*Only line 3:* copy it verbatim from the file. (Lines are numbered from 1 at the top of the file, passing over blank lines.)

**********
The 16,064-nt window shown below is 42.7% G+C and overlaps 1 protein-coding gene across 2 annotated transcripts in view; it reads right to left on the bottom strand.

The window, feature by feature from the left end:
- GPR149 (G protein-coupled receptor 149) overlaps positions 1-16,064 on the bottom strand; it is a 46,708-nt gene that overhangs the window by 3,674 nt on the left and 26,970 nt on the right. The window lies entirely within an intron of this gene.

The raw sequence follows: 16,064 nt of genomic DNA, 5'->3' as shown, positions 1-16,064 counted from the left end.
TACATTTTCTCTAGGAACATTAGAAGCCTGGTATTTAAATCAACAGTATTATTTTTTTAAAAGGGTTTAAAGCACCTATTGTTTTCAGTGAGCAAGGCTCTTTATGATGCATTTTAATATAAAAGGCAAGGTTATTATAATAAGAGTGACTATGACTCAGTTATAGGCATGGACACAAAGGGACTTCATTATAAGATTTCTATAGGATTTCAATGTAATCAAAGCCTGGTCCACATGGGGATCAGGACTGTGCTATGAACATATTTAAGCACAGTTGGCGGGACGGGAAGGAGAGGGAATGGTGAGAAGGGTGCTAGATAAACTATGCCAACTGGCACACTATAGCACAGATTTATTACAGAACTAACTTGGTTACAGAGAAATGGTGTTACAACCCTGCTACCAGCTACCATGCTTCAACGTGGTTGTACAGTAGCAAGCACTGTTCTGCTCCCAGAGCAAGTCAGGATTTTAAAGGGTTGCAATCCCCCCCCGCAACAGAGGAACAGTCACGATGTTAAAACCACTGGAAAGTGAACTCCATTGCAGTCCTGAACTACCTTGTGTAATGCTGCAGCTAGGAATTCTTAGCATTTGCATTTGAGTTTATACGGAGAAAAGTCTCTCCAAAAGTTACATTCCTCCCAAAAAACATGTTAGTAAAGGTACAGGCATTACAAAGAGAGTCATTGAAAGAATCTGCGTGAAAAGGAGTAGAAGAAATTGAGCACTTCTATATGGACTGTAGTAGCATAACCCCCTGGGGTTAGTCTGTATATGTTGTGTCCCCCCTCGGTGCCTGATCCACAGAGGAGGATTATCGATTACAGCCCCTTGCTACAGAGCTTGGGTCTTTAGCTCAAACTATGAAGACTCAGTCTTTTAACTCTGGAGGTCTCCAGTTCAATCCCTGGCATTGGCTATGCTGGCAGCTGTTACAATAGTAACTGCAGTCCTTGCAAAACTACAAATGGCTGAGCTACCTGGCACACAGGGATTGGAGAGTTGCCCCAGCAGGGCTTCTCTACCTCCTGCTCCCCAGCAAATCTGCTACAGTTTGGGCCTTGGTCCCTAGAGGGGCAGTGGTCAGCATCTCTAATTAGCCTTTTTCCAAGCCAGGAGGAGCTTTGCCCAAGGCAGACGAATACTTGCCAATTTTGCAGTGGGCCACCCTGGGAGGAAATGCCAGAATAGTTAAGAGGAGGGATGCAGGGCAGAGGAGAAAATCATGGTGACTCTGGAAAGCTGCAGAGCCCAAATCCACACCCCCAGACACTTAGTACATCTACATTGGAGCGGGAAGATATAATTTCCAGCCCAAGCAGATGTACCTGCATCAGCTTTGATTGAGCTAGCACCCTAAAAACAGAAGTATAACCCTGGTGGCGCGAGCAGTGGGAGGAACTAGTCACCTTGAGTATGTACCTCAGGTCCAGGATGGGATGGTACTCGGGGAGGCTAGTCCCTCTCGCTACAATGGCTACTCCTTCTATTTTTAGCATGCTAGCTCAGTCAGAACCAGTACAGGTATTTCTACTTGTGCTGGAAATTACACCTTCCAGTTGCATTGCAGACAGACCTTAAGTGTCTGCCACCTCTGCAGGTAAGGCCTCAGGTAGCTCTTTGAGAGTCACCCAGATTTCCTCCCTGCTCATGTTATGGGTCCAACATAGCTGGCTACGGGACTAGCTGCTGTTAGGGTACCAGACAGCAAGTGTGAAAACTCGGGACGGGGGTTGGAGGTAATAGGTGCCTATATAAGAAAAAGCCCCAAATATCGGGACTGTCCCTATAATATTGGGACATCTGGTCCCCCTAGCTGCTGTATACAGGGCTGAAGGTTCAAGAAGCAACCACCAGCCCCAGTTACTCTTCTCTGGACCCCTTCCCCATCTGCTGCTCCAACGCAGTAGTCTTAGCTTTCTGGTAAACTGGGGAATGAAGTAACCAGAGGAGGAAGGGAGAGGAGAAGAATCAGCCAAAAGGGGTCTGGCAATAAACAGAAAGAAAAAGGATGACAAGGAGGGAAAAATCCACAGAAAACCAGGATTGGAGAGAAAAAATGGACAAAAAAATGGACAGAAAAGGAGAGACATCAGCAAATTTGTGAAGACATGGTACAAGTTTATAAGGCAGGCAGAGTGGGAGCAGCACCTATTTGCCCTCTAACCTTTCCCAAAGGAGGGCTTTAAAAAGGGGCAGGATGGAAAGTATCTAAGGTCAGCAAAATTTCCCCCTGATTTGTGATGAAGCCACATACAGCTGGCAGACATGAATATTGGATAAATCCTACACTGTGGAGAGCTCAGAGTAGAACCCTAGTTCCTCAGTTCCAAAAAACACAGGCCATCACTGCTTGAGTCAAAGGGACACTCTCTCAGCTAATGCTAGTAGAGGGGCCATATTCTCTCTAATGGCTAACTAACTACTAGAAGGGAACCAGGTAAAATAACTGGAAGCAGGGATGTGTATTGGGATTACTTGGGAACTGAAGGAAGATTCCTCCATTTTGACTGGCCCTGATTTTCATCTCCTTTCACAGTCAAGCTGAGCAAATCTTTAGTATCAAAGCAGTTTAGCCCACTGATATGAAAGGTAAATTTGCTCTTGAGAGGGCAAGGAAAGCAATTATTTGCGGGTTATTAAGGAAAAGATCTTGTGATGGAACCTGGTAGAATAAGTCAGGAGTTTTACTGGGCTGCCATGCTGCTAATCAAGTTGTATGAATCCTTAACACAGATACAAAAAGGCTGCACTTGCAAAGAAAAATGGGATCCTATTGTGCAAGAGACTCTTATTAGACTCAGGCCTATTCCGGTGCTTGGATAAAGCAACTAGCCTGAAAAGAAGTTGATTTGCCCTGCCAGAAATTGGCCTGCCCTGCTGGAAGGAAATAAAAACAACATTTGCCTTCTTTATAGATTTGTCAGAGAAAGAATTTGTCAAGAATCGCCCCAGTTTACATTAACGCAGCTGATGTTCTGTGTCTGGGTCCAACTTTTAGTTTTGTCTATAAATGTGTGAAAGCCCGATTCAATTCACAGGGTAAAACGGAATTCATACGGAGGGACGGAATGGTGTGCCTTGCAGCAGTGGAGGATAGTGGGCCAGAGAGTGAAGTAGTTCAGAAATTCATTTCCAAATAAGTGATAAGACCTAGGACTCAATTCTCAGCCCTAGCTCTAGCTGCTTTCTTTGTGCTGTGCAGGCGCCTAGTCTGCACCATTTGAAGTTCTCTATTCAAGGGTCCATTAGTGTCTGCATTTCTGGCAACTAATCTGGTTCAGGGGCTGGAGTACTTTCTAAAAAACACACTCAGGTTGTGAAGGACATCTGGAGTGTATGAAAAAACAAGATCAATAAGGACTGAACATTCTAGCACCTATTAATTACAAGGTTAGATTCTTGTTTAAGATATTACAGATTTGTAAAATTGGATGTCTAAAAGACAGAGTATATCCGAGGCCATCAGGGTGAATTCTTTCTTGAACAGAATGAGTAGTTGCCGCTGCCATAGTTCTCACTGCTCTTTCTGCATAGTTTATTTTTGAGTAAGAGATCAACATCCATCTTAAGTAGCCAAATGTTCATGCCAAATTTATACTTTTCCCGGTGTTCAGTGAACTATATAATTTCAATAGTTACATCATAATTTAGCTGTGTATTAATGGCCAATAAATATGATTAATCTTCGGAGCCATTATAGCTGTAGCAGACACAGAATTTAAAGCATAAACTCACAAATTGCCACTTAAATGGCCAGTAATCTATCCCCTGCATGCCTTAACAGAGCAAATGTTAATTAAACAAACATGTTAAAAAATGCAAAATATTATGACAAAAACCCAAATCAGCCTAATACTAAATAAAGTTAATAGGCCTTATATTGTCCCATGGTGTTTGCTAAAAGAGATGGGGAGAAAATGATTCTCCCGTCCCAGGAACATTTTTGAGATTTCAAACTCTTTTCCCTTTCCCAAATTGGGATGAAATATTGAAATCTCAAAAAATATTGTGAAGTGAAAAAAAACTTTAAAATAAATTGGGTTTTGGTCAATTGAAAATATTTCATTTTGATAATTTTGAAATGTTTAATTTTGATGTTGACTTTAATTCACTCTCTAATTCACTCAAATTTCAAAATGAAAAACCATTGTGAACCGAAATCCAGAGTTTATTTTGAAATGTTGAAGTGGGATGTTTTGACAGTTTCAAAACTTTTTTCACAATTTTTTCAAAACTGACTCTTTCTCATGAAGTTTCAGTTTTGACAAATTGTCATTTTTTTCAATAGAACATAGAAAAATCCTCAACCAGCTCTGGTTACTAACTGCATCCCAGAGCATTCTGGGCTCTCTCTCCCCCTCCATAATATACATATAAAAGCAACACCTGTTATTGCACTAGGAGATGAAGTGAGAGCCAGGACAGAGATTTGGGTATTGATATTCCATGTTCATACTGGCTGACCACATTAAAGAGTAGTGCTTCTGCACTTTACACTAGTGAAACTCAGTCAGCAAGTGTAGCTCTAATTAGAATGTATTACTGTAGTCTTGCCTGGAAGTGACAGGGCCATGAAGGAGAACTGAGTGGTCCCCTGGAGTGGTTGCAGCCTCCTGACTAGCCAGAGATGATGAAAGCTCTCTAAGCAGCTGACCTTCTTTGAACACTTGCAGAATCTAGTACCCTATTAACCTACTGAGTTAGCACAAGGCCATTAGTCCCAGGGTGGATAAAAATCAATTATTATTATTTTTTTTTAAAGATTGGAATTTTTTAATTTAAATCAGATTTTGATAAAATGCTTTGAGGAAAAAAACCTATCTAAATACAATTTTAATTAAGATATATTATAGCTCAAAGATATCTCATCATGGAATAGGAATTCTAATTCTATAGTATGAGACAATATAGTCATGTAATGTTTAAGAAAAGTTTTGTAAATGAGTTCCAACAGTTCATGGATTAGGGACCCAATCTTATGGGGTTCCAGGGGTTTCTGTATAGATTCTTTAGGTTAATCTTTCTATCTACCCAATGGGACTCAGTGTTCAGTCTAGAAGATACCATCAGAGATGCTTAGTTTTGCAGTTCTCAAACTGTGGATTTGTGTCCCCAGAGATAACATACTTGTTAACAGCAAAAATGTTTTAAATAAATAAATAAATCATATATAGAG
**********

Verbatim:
- GPR149 (G protein-coupled receptor 149) overlaps positions 1-16,064 on the bottom strand; it is a 46,708-nt gene that overhangs the window by 3,674 nt on the left and 26,970 nt on the right. The window lies entirely within an intron of this gene.